Do electric toothbrushes really work? Your questions answered
If you’ve been wooed by the countless toothbrush startups, you’re not alone. Here’s what to look for in an electric toothbrush, and if you should even invest.
Gadgets and gizmos are fun. That’s why you might be tempted to order the latest electric toothbrush you see advertised in your social media feeds. Some of them have extra bells and whistles like timers and sleek designs. Nowadays, fancier electric brushes cost hundreds of dollars, but you can also find reasonably priced versions on pharmacy shelves. Should you make the investment?
The options are endless and you may be left wondering if an electric toothbrush will even improve your dental health? Or could it actually do more harm than good? The answers to these questions vary from person to person.
“Every individual circumstance is different,” said Tyler Ames, D.M.D. of Vanderbilt University Medical Center’s Oral Health Team. “But if somebody fell into the category where it would be beneficial, in the long run, that investment would pay off because it would decrease your dental costs.”
Ames said an electric toothbrush could help offset the need for deep cleanings or cavity fillings down the road. We sat down with him to help us brush up on the basics of electrics.
Can electric toothbrushes damage your teeth?
Ames recommends asking your dental health professional for an assessment before you shell out cash for an electric option.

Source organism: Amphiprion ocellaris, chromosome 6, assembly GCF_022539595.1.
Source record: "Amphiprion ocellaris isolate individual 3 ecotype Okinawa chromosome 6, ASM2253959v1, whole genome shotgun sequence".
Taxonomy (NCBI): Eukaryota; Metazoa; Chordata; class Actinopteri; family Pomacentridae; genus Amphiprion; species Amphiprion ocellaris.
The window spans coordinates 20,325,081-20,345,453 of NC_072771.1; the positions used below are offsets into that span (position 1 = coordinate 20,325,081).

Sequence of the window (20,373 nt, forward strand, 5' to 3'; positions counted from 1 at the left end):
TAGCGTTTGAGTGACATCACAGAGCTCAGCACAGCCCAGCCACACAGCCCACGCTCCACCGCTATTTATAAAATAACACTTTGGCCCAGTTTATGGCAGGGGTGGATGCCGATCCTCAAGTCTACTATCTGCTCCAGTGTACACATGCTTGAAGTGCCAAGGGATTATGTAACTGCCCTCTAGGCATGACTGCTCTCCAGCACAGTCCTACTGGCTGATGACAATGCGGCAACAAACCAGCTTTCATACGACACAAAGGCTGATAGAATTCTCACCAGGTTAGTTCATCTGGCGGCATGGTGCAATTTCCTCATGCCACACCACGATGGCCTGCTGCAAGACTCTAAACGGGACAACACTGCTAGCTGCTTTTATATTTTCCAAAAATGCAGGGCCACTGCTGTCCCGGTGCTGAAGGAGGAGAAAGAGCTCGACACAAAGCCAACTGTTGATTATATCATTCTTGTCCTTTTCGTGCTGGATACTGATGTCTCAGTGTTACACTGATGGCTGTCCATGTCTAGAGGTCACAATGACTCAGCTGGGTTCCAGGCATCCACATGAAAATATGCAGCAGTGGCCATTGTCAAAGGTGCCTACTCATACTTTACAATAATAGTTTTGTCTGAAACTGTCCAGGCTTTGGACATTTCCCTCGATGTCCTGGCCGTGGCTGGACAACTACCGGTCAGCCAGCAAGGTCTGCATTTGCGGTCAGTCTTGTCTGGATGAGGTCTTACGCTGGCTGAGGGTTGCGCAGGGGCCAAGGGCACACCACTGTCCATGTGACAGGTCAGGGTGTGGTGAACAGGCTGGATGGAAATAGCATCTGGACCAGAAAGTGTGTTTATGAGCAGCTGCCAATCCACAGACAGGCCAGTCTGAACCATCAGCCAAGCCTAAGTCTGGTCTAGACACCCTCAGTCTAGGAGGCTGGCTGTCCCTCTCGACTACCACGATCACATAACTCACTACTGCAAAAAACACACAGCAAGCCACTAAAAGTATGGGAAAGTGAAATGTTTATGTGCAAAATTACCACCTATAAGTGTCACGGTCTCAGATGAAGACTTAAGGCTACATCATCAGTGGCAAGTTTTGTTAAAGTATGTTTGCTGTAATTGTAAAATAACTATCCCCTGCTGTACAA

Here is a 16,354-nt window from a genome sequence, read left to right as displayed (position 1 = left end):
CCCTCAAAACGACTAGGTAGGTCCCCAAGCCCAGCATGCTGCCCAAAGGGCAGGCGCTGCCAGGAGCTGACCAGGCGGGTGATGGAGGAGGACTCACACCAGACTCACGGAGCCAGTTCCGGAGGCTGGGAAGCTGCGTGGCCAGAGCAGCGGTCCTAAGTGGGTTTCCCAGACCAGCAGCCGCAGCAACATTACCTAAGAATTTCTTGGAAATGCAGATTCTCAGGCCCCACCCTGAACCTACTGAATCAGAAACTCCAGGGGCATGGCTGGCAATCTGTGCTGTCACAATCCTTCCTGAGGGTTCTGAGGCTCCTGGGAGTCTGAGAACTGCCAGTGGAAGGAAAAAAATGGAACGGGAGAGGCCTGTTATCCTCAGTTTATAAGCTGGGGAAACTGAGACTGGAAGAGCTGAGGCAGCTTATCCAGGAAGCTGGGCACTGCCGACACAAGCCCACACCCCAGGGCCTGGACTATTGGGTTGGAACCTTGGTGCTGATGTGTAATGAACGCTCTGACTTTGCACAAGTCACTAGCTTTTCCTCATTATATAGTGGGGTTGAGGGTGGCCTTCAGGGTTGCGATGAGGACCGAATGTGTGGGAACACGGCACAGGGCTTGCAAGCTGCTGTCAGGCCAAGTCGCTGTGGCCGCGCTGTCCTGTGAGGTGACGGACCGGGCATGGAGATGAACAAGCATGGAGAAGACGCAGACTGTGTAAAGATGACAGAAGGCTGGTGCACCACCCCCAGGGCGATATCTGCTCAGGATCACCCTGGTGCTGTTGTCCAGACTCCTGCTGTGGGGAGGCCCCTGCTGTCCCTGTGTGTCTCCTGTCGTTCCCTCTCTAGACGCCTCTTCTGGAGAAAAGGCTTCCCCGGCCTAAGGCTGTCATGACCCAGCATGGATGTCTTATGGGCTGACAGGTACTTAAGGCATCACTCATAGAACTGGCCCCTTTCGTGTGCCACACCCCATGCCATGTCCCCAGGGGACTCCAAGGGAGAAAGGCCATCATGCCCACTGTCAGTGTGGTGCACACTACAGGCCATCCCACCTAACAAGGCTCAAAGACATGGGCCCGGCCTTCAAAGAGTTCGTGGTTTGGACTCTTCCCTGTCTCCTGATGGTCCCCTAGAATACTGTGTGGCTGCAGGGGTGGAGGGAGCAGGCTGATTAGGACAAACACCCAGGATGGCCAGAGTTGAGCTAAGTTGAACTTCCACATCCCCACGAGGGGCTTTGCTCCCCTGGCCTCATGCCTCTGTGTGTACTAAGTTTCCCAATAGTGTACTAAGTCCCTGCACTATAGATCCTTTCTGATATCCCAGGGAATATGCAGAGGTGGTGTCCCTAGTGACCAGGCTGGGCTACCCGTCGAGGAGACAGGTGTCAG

He likens the electric toothbrush to a power washer, and in some cases, that type of vigorous cleaning is helpful, but not in others. With certain risk factors, electric toothbrushes can damage your teeth.
“For example,” Ames said, “if a person has a thin biotype — which means they have really thin gum tissue — I don’t want them to use an electric toothbrush because they could brush too hard and brush the gums away.”
Other risk factors include gum recession or being an aggressive brusher. “I definitely have patients who do a good job, sometimes too good of a job, with just a regular toothbrush,” Ames said.
Do electric toothbrushes really work?
If you’re not prone to damage from electric toothbrushes, they’re worth considering. Electric toothbrushes can be helpful to people who run short on brushing time. If you aren’t spending a full two minutes on your teeth, an electric toothbrush can offer a better cleaning than a rushed scrubbing with a normal brush. Regularity is important, too. “I heavily recommend it for people who only brush their teeth once a day,” Ames said. (Yes, your dentist will notice if you’re shirking on your oral hygiene!) Of course, the use of an electric toothbrush shouldn’t be a reason to let good habits slide or to stop trying to incorporate better ones.
It’s worth noting, kids are also often great candidates for the electric toothbrush. “I think it can be motivating for them to brush their teeth more because it’s kind of a neat little gadget,” Ames explained.
How do I find the right electric toothbrush?
Ames has some simple advice: Expensive toothbrushes are not worth the money. “I always tell people not to spend over $40 on an electric toothbrush,” he said. “Don’t think that if you spend $200 it will benefit your oral health even more.” Don’t go for the bargain basement price, either, he cautions, or you could end up with something that doesn’t last.
The brand doesn’t matter. The ultimate goal is finding a toothbrush that you will use regularly and appropriately, without being too rough on your teeth and gums. “I see success with all different types of electric toothbrushes,” Ames said.